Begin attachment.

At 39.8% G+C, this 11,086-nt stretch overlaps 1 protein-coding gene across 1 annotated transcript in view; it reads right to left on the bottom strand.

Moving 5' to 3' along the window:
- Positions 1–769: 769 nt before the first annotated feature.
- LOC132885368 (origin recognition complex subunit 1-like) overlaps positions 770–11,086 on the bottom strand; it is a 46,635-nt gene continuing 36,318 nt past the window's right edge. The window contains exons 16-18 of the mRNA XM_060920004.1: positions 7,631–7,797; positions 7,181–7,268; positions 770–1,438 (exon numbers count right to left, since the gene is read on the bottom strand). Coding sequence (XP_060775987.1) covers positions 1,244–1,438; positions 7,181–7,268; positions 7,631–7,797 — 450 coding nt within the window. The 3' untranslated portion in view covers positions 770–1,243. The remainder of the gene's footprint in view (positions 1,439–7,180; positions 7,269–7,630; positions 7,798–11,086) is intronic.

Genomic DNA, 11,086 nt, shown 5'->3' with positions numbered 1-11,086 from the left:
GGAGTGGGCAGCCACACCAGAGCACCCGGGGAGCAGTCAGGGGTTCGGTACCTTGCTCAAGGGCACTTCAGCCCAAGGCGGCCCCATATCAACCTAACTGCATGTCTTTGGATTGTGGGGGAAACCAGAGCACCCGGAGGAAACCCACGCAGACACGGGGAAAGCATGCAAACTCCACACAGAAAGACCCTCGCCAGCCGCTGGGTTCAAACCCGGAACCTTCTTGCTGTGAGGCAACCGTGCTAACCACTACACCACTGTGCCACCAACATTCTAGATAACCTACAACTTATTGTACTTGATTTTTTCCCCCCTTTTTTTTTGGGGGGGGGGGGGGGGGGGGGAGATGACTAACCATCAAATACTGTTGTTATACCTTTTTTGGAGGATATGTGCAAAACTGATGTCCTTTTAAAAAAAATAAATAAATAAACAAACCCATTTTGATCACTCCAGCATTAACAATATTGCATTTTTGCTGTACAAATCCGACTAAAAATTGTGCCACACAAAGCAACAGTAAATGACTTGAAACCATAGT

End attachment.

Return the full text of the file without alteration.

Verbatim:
At 39.8% G+C, this 11,086-nt stretch overlaps 1 protein-coding gene across 1 annotated transcript in view; it reads right to left on the bottom strand.

Moving 5' to 3' along the window:
- Positions 1–769: 769 nt before the first annotated feature.
- LOC132885368 (origin recognition complex subunit 1-like) overlaps positions 770–11,086 on the bottom strand; it is a 46,635-nt gene continuing 36,318 nt past the window's right edge. The window contains exons 16-18 of the mRNA XM_060920004.1: positions 7,631–7,797; positions 7,181–7,268; positions 770–1,438 (exon numbers count right to left, since the gene is read on the bottom strand). Coding sequence (XP_060775987.1) covers positions 1,244–1,438; positions 7,181–7,268; positions 7,631–7,797 — 450 coding nt within the window. The 3' untranslated portion in view covers positions 770–1,243. The remainder of the gene's footprint in view (positions 1,439–7,180; positions 7,269–7,630; positions 7,798–11,086) is intronic.

Genomic DNA, 11,086 nt, shown 5'->3' with positions numbered 1-11,086 from the left:
GGAGTGGGCAGCCACACCAGAGCACCCGGGGAGCAGTCAGGGGTTCGGTACCTTGCTCAAGGGCACTTCAGCCCAAGGCGGCCCCATATCAACCTAACTGCATGTCTTTGGATTGTGGGGGAAACCAGAGCACCCGGAGGAAACCCACGCAGACACGGGGAAAGCATGCAAACTCCACACAGAAAGACCCTCGCCAGCCGCTGGGTTCAAACCCGGAACCTTCTTGCTGTGAGGCAACCGTGCTAACCACTACACCACTGTGCCACCAACATTCTAGATAACCTACAACTTATTGTACTTGATTTTTTCCCCCCTTTTTTTTTGGGGGGGGGGGGGGGGGGGGGAGATGACTAACCATCAAATACTGTTGTTATACCTTTTTTGGAGGATATGTGCAAAACTGATGTCCTTTTAAAAAAAATAAATAAATAAACAAACCCATTTTGATCACTCCAGCATTAACAATATTGCATTTTTGCTGTACAAATCCGACTAAAAATTGTGCCACACAAAGCAACAGTAAATGACTTGAAACCATAGT